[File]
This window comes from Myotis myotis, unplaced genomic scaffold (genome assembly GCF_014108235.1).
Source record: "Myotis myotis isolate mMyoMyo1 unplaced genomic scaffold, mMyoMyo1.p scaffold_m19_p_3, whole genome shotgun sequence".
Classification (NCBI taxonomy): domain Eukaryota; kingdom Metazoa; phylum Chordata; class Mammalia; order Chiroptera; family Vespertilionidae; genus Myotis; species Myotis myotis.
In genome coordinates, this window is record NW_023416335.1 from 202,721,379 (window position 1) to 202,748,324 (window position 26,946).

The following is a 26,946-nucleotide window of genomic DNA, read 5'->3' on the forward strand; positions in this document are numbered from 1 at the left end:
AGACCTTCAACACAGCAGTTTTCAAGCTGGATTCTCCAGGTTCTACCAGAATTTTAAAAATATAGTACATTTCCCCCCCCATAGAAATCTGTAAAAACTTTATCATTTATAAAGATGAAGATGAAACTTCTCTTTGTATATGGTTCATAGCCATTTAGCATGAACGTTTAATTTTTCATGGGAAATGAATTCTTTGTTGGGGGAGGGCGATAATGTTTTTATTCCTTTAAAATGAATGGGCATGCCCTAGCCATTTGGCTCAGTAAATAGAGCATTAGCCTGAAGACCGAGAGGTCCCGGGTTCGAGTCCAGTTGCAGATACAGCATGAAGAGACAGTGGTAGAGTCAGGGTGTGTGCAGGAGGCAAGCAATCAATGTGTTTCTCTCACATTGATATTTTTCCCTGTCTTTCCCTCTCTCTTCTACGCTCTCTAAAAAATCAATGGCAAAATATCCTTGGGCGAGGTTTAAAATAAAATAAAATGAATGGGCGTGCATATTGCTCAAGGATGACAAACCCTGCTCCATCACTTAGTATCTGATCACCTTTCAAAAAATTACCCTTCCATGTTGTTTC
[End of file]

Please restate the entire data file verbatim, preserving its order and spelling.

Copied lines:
This window comes from Myotis myotis, unplaced genomic scaffold (genome assembly GCF_014108235.1).
Source record: "Myotis myotis isolate mMyoMyo1 unplaced genomic scaffold, mMyoMyo1.p scaffold_m19_p_3, whole genome shotgun sequence".
Classification (NCBI taxonomy): domain Eukaryota; kingdom Metazoa; phylum Chordata; class Mammalia; order Chiroptera; family Vespertilionidae; genus Myotis; species Myotis myotis.
In genome coordinates, this window is record NW_023416335.1 from 202,721,379 (window position 1) to 202,748,324 (window position 26,946).

The following is a 26,946-nucleotide window of genomic DNA, read 5'->3' on the forward strand; positions in this document are numbered from 1 at the left end:
AGACCTTCAACACAGCAGTTTTCAAGCTGGATTCTCCAGGTTCTACCAGAATTTTAAAAATATAGTACATTTCCCCCCCCATAGAAATCTGTAAAAACTTTATCATTTATAAAGATGAAGATGAAACTTCTCTTTGTATATGGTTCATAGCCATTTAGCATGAACGTTTAATTTTTCATGGGAAATGAATTCTTTGTTGGGGGAGGGCGATAATGTTTTTATTCCTTTAAAATGAATGGGCATGCCCTAGCCATTTGGCTCAGTAAATAGAGCATTAGCCTGAAGACCGAGAGGTCCCGGGTTCGAGTCCAGTTGCAGATACAGCATGAAGAGACAGTGGTAGAGTCAGGGTGTGTGCAGGAGGCAAGCAATCAATGTGTTTCTCTCACATTGATATTTTTCCCTGTCTTTCCCTCTCTCTTCTACGCTCTCTAAAAAATCAATGGCAAAATATCCTTGGGCGAGGTTTAAAATAAAATAAAATGAATGGGCGTGCATATTGCTCAAGGATGACAAACCCTGCTCCATCACTTAGTATCTGATCACCTTTCAAAAAATTACCCTTCCATGTTGTTTC